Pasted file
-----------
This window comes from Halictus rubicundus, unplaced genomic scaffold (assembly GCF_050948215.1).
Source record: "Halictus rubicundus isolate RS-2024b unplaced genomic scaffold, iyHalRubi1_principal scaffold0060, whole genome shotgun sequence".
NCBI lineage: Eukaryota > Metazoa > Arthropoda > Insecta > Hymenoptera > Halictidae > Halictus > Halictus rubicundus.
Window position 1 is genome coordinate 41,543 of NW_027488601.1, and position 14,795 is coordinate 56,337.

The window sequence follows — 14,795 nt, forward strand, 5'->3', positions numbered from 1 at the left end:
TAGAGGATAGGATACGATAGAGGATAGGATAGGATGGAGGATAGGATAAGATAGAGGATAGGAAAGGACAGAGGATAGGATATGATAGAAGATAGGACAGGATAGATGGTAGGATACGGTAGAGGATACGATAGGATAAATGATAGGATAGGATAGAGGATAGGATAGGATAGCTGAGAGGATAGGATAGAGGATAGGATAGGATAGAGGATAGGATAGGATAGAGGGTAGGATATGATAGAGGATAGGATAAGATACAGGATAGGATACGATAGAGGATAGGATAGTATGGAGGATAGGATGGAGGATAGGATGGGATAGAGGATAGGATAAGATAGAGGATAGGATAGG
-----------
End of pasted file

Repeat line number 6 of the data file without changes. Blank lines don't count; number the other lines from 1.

TAGAGGATAGGATACGATAGAGGATAGGATAGGATGGAGGATAGGATAAGATAGAGGATAGGAAAGGACAGAGGATAGGATATGATAGAAGATAGGACAGGATAGATGGTAGGATACGGTAGAGGATACGATAGGATAAATGATAGGATAGGATAGAGGATAGGATAGGATAGCTGAGAGGATAGGATAGAGGATAGGATAGGATAGAGGATAGGATAGGATAGAGGGTAGGATATGATAGAGGATAGGATAAGATACAGGATAGGATACGATAGAGGATAGGATAGTATGGAGGATAGGATGGAGGATAGGATGGGATAGAGGATAGGATAAGATAGAGGATAGGATAGG